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Coronavirus Impact: How a Crisis Is Changing the U.S.

Older Americans are at a high risk for serious illness from the novel coronavirus, and most who are over age 65 are covered by Medicare.

Medicare already covers its enrollees for much of what they might need if they contract the virus and become seriously ill — and it has expanded some services and loosened some rules in response to the crisis.

Here’s a look at what enrollees can expect.

Will Medicare cover a test for the coronavirus?

Tests for the coronavirus ordered by a health care provider who accepts Medicare are covered under Part B (outpatient services). This is the case if you are enrolled in traditional Medicare or Medicare Advantage. Co-pay and deductible amounts for the test have been waived, along with associated services such as physician visits or hospital observation.

Will Medicare cover care for Covid-19, the disease the virus can cause?

Any needed outpatient services will be covered under Part B, and if you require hospitalization, it will be covered under the usual Medicare Part A rules. This includes a deductible of $1,408 for each stay, and daily co-payments if your stay exceeds 60 days. The most popular supplemental insurance policies used in traditional Medicare cover 100 percent of that, but six million enrollees have no supplemental insurance, according to the Kaiser Family Foundation.

For Medicare Advantage enrollees, the out-of-pocket costs for hospitalizations vary by plan and length of stay. Kaiser research found that for stays of five days or more, at least half of Advantage enrollees would pay more than the deductible paid by traditional Medicare enrollees without supplemental coverage.

Would Medicare cover a Covid-19 vaccine if one became available?

Medicare Part B already covers some vaccines for things like flu. If a vaccine for Covid-19 becomes available, the Centers for Medicare and Medicaid Services, known as C.M.S., has stated that it would be covered under Part D prescription drug plans, including both stand-alone plans and Medicare Advantage plans that cover drugs.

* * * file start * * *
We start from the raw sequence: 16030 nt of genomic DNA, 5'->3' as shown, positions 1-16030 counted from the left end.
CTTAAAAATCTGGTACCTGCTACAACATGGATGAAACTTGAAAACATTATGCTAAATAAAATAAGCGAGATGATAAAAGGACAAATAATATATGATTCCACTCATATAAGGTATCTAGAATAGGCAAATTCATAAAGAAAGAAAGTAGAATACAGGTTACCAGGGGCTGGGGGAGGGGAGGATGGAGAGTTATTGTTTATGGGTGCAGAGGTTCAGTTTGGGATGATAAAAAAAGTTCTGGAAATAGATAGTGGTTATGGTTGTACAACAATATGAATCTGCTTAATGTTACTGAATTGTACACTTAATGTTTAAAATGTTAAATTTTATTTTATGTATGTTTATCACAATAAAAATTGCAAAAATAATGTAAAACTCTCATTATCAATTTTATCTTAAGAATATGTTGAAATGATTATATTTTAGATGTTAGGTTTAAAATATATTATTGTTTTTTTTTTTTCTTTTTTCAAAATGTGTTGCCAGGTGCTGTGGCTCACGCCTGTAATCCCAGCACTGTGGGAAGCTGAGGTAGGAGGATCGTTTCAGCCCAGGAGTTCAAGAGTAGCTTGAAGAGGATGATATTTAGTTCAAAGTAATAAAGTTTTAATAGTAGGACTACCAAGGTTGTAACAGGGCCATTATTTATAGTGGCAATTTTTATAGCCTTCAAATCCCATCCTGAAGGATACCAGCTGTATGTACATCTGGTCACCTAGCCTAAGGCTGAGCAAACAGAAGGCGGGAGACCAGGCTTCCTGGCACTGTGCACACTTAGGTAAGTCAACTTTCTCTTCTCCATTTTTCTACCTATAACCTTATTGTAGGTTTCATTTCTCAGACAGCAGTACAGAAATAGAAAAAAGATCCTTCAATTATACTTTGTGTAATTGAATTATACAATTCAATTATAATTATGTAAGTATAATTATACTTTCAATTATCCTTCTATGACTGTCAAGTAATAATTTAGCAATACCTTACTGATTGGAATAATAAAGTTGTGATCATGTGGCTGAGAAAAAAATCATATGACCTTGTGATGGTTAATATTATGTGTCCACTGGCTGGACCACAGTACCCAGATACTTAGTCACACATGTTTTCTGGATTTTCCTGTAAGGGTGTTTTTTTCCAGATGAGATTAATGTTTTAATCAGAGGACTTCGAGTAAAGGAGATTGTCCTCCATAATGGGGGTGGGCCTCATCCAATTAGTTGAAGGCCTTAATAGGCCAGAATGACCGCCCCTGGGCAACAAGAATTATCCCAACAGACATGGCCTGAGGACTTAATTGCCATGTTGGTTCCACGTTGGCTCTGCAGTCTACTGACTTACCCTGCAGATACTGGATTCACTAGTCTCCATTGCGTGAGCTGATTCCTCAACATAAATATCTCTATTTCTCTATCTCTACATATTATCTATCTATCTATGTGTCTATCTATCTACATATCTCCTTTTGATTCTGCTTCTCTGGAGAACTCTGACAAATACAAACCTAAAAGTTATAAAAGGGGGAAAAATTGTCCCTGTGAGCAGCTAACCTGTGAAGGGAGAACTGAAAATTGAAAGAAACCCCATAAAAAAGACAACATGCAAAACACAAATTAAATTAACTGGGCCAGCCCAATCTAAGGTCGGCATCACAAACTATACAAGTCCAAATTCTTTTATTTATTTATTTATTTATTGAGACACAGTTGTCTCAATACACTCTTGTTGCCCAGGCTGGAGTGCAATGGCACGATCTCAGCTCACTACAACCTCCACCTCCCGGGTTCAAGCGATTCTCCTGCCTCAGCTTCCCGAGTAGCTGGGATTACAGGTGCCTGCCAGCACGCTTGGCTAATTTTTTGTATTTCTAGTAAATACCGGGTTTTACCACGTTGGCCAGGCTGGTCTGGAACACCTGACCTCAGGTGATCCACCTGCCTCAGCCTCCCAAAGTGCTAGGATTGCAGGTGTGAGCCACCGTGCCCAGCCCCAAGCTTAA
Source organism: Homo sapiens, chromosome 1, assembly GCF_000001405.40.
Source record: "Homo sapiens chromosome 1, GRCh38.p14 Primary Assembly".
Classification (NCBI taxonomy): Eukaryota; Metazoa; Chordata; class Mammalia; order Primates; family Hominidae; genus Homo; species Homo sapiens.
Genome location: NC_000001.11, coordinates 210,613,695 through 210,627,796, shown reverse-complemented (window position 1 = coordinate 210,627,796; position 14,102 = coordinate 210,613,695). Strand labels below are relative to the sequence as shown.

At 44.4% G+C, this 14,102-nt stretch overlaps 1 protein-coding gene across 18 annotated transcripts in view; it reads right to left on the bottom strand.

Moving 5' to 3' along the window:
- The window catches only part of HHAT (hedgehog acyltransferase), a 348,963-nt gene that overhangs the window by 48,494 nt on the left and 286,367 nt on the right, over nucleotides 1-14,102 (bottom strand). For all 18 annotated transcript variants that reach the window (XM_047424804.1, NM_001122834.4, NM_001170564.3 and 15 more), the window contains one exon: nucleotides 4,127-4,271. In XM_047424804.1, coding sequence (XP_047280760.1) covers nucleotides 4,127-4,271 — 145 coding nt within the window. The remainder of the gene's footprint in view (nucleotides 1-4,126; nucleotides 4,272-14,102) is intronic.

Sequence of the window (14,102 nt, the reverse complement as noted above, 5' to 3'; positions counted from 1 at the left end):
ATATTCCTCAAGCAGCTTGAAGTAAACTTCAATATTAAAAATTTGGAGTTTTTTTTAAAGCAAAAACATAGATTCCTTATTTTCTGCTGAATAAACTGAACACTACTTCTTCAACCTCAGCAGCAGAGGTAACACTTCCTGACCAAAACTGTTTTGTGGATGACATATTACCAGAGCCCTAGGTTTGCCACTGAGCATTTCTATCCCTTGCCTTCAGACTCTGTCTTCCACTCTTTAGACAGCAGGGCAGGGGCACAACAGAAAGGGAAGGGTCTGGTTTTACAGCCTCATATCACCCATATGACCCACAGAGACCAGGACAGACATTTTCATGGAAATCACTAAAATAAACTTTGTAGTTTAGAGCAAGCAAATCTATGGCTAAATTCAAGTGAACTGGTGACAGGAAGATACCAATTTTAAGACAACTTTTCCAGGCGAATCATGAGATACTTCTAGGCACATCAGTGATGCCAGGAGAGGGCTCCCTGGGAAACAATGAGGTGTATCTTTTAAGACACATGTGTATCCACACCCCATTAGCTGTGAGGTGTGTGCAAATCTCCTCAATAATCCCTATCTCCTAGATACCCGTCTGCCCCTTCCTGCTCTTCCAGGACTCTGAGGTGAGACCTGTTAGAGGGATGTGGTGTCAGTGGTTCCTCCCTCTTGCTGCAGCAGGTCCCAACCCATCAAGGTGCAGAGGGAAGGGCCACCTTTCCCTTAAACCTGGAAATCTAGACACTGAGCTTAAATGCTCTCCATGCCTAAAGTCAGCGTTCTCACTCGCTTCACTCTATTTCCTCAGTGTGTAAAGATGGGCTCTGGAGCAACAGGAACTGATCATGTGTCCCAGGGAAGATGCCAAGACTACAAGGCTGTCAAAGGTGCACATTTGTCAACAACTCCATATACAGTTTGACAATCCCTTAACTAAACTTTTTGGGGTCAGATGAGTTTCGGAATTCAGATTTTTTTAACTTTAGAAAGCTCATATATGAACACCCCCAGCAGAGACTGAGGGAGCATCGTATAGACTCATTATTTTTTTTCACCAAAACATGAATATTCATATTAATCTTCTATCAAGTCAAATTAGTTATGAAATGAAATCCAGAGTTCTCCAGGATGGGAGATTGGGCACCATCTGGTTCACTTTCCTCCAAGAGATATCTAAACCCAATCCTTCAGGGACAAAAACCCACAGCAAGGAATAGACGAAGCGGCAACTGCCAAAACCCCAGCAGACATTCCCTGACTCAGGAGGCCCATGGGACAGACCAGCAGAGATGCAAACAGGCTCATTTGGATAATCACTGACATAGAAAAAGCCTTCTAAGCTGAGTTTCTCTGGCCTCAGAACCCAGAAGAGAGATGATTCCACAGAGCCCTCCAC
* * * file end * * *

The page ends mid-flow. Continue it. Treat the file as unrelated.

I’m in a Medicare plan that has network restrictions on the health care providers I can use. Are these limitations still in place during the crisis?

Medicare Advantage plans, and many Part D plans, typically require enrollees to use in-network providers, or pay more if they go out of network. But when a state of emergency is declared, things change.

C.M.S. has advised Advantage plans that during the crisis, they must cover services at out-of-network facilities that participate in Medicare and charge enrollees affected by the emergency no more than in-network rates.

Drug plans often require enrollees to use preferred retail or mail-order pharmacy networks. During the crisis, C.M.S. is permitting plans to relax these restrictions — but this is not a requirement, so check with your plan.

I lost my job and need to sign up for Medicare. What should I do?

People who work past age 65 can delay Medicare enrollment if they have health insurance through their employers without incurring steep penalties for late enrollment in Part B (10 percent lifetime for each 12-month period past the otherwise-mandatory sign-up age of 65).

If you were in this situation and need to sign up for Medicare now because of a job loss, you can take advantage of a special enrollment period that is available to you up to eight months after you lose coverage from employment.

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